The [GBF,GBWW,HTR] at the end are the inclusion codes. The following codes are used:

  1. HTR / htr
    Stands for How To Read a Book, Mortimer Adler's classic on intelligent reading. Works with the code HTR are included specifically in the list in the back of this book; works with the code htr are included because a generic reference was made to all of the author's works, or all works of a given type (such as plays, poems, etc).

  2. GBWW
    Stands for Great Books of the Western World, the famous collection published by Encyclopaedia Britannica. Works with this code are included, in whole or in part, in this collection. I have not yet added listings for works in the expanded GBWW collection (volumes 55-60).

  3. GBF / GBF(50) / gbf(HS) / etc.
    Stands for the Great Books Foundation, an organization devoted to promoting the discussion of the Great Books by people from all walks of life. Works with this code are included, in whole or in part, in one of the Foundation's reading lists; GBF indicates a work included in the Adult Reading and Discussion Program; gbf indicates a work included in one of their various other reading and discussion programs, but not in the adult program. If the work is included in one or both of the other programs, they will be noted in parentheses - (50) for the 50th Anniversary reading program, (HS) for the High School reading program

  4. GI
    Stands for the Great Ideas Program. Works with this code are mentioned, in whole or in part, in this collection.

  5. HC
    Stands for Harvard Classics, Harvard University's collection of classic works. Works with this code are included, in whole or in part, in this collection. I have not finished listing these works yet.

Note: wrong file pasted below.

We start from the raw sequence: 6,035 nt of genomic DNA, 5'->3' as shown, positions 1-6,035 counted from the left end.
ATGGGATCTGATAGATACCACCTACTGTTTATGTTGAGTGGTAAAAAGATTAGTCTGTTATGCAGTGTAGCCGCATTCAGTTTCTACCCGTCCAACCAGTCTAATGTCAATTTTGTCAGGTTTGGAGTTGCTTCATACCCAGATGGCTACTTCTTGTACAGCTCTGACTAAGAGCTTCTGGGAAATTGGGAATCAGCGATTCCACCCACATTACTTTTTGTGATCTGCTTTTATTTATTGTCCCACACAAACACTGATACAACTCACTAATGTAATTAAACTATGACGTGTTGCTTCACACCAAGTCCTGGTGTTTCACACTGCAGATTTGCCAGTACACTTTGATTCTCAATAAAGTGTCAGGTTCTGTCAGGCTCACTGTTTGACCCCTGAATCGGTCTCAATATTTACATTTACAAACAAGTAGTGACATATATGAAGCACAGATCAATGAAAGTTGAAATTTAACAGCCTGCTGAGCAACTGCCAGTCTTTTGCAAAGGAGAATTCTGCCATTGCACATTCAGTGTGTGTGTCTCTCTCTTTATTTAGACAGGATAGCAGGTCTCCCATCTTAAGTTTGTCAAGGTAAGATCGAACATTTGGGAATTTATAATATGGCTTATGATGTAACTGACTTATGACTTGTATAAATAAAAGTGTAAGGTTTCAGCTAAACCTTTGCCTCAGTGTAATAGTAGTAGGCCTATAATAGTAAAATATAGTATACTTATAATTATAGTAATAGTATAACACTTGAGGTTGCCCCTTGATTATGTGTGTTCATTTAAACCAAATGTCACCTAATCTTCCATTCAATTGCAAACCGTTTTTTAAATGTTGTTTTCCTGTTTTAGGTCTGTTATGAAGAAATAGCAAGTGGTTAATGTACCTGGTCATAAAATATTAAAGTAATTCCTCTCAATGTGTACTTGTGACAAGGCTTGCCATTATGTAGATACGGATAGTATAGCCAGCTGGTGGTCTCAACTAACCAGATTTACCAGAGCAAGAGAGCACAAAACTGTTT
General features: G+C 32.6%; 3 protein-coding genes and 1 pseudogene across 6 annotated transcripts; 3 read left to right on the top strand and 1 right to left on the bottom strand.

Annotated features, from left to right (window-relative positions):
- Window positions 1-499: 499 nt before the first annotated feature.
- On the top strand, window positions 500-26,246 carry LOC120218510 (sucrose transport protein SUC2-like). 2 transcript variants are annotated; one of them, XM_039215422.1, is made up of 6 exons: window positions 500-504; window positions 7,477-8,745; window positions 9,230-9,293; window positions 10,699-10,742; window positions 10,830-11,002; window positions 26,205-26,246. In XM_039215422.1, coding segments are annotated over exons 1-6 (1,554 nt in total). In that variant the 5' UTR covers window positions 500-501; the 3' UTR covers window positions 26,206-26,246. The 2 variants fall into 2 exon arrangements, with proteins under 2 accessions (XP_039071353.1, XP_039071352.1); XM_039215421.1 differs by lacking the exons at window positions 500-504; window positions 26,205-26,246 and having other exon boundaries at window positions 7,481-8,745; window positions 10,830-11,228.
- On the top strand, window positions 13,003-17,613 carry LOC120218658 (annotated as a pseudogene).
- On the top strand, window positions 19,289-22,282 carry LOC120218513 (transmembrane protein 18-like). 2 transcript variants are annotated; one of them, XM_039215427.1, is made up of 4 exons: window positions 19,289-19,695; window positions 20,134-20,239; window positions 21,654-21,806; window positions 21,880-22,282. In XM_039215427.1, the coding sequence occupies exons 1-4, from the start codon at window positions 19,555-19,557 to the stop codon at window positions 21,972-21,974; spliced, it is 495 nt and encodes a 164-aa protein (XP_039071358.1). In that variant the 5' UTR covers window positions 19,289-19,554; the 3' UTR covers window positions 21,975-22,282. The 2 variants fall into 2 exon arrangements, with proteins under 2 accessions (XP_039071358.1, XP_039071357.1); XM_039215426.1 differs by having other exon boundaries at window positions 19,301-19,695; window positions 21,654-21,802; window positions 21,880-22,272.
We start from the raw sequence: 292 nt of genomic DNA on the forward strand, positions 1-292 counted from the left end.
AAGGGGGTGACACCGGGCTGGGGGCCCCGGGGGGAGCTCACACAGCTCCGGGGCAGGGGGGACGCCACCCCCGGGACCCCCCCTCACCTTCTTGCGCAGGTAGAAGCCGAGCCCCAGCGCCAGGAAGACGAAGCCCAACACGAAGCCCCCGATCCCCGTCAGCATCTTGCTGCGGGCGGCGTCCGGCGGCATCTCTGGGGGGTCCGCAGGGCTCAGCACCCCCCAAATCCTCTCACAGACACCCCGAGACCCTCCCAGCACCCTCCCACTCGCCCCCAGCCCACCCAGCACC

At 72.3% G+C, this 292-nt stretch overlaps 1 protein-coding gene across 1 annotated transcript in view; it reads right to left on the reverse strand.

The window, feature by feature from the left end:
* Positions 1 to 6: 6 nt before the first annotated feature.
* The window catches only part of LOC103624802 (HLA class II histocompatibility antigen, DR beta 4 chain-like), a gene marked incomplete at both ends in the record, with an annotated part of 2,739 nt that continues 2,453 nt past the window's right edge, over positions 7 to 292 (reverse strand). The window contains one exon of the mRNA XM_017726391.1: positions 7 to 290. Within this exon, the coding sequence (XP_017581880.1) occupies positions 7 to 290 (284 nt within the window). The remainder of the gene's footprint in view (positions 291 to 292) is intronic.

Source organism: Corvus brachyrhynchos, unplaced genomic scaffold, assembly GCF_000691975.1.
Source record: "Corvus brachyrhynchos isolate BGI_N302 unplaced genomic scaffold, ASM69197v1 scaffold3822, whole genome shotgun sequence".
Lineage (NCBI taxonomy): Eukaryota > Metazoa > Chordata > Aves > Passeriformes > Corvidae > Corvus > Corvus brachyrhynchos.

Please note that this site is constantly under construction - not all works will be coded, or coded completely. So, a work might be included in all of the collections/books/lists above, but only have one code, or none. If you note a discrepancy, please let me know.

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What do the graphic symbols in the index mean?
The symbols indicate the availability of the work through this site.

  On-line version linked.
  Only incomplete on-line versions available, and none from Amazon.com
  Only incomplete on-line versions available, but can buy through Amazon.com
  No on-line version linked, but can buy through Amazon.com
  No links to on-line version or to Amazon.com
  No links to on-line version or to Amazon.com under that name; work may be known under another name for which on-line and/or Amazon.com links exist.
For an author, the symbol refers to any work. So, an author with five listed works will be marked if any one of his or her works has an etext linked.

Again, these only refer to the availability of the work through this site. If you know of an online version of a work which we have few or no etexts linked for, please let me know about it. Also, if you note any discrepancies between the symbols in an index and the actual listing of the work, please let me know.
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What do the abbreviations in the Reading Lists index stand for?
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Why don't you list in the language index all the languages you have works linked in?
As a rule, I only list a language in the index if I have works from at least two different authors available in that language.